I would like to add that I had a great opportunity to meet energetic, wonderful agent Brenda Manley, at My Favorite Designs, who represents some of my work at shows like Printsource and Blueprint.

TMFMA: What's your favorite art style, if any? I enjoy so many art styles, I can't name them all; folk art, children's book illustration, mid century modern, painterly, graphic, bold or delicate, as long it is a great art. I appreciate beautiful lines, interesting or sometimes unusual use of color and strong design.

Recently I discovered iconography. I am taking classes from my 80 years old Russian (French born) amazing artist and teacher Olga Poloukhine, who unlocks ancient egg tempera icon painting secrets of masters like Andrey Rublev. It is quite an experience to make everything from scratch; glue, gesso, paints! It inspired me to create my own Angel collection, that I am currently working on now.

TMFMA: What inspires you? I find my inspiration in almost anything that excites me and I never know where it might come from. Sometimes a quiet walk in nature, travel to a new place or country, taking a class to learn something new, talking to an interesting person of any age, or an unusual color combination could spark a new idea.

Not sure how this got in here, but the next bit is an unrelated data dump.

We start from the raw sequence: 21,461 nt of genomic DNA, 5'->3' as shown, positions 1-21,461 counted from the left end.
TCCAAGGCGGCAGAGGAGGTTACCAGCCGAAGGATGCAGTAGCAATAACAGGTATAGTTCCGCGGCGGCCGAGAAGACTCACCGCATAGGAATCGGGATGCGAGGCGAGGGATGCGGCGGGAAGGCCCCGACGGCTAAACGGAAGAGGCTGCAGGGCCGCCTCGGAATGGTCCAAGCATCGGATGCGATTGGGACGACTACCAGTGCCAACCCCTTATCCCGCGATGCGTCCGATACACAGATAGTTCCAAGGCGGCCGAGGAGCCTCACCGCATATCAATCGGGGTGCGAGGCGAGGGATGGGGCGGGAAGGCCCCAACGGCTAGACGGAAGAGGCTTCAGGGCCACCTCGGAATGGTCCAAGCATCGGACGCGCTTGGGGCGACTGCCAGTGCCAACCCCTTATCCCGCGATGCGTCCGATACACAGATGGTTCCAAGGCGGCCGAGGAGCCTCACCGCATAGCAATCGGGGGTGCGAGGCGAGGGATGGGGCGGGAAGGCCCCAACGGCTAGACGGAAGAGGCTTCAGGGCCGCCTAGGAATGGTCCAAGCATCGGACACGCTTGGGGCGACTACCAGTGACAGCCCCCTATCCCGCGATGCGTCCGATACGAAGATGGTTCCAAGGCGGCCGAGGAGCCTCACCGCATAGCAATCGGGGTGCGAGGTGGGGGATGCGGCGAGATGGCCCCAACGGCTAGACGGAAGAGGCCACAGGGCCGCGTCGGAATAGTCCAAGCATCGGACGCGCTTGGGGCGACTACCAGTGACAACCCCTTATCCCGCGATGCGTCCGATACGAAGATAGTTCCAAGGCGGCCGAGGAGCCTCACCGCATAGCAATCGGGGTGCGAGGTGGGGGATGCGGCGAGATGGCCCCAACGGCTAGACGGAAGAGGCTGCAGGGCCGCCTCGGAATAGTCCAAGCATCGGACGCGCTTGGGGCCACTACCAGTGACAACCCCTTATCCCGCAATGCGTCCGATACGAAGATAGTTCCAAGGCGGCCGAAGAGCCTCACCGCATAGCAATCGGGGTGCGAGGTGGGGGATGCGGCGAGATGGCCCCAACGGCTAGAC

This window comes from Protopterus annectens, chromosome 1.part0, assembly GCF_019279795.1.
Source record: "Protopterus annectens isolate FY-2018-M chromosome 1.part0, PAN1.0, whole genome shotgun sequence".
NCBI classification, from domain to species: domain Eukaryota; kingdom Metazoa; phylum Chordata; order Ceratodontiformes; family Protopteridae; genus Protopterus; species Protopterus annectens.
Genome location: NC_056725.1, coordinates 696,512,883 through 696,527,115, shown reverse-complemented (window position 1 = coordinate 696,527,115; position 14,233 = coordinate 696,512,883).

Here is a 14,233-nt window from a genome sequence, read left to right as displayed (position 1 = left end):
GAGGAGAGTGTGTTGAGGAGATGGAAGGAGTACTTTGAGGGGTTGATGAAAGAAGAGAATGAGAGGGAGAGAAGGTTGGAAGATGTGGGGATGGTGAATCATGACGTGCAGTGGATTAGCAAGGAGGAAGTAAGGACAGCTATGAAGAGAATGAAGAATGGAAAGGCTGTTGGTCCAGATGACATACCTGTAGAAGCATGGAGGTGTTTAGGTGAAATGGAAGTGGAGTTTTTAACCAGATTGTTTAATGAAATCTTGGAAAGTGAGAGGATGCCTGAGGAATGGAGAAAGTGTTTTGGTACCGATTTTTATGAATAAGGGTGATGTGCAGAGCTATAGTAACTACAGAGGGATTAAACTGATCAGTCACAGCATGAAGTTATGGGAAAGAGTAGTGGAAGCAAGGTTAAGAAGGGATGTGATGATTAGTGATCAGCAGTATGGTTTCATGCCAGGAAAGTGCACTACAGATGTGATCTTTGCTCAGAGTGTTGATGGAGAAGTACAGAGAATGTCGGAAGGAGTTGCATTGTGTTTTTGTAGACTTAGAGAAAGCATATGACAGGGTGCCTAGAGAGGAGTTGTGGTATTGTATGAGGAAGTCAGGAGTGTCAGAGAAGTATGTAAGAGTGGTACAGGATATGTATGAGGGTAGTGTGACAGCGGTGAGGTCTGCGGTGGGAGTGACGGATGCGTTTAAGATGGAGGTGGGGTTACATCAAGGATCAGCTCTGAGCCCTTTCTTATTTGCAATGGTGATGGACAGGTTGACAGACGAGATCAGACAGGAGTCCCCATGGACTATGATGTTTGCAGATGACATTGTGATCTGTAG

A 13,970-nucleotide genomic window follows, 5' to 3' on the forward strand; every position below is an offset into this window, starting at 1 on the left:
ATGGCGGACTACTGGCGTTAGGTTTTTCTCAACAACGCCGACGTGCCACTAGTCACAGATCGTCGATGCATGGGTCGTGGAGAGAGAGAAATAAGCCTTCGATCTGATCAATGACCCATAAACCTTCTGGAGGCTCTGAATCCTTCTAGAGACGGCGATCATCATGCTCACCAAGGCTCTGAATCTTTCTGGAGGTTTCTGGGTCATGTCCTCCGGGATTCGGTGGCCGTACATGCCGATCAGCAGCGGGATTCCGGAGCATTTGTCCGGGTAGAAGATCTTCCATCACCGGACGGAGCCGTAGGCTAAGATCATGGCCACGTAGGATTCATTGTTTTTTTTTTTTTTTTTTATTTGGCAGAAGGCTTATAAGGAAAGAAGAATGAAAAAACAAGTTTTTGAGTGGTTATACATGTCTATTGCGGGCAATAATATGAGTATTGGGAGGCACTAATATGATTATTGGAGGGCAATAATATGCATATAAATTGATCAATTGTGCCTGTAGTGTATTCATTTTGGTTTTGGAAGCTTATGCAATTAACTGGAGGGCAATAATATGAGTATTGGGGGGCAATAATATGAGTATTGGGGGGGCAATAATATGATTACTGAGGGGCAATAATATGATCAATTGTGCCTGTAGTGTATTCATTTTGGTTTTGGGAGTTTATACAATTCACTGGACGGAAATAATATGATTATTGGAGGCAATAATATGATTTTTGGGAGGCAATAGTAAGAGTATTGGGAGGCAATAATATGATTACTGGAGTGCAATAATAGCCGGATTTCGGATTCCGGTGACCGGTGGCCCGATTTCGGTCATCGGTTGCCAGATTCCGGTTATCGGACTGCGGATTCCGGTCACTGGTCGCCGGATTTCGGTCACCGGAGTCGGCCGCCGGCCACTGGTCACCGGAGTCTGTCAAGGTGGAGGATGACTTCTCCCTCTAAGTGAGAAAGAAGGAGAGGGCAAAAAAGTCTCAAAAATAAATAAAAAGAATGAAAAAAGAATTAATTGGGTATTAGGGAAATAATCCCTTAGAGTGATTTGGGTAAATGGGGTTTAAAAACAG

TMFMA: Any useful tips that you'd like to share about art and licensing? While staying connected with other artists through social media is very important for support, I would suggest to go deeper and find an artist friend who would be your accountability partner as well. I am lucky to have Marsha Rollinger, who is my friend and colleague.

Even though we live on the opposite costs of the country, we found out that we are very close in spirit. We support each other in our art licensing journey through our weekly phone meetings, emails, and texts to keep each other accountable in our weekly goals, give each other encouragement or kick in a pants when needed, share tips and laughs, and maybe sometimes a tear or two. I highly recommend having an artist friend who "gets it" and is on the same path as you.

TMFMA: What are your future aspirations and goals? The thought of seeing products in stores with my art on them makes me very excited! My goal for 2016 is to get new deals in paper, gift, and tabletop markets.

You can find more about Tatyana's art here:

Wishing everyone a Happy Holidays!

Thursday, December 3, 2015

Painting as a Visual Communication - Fine Art Painter Felice Panagrosso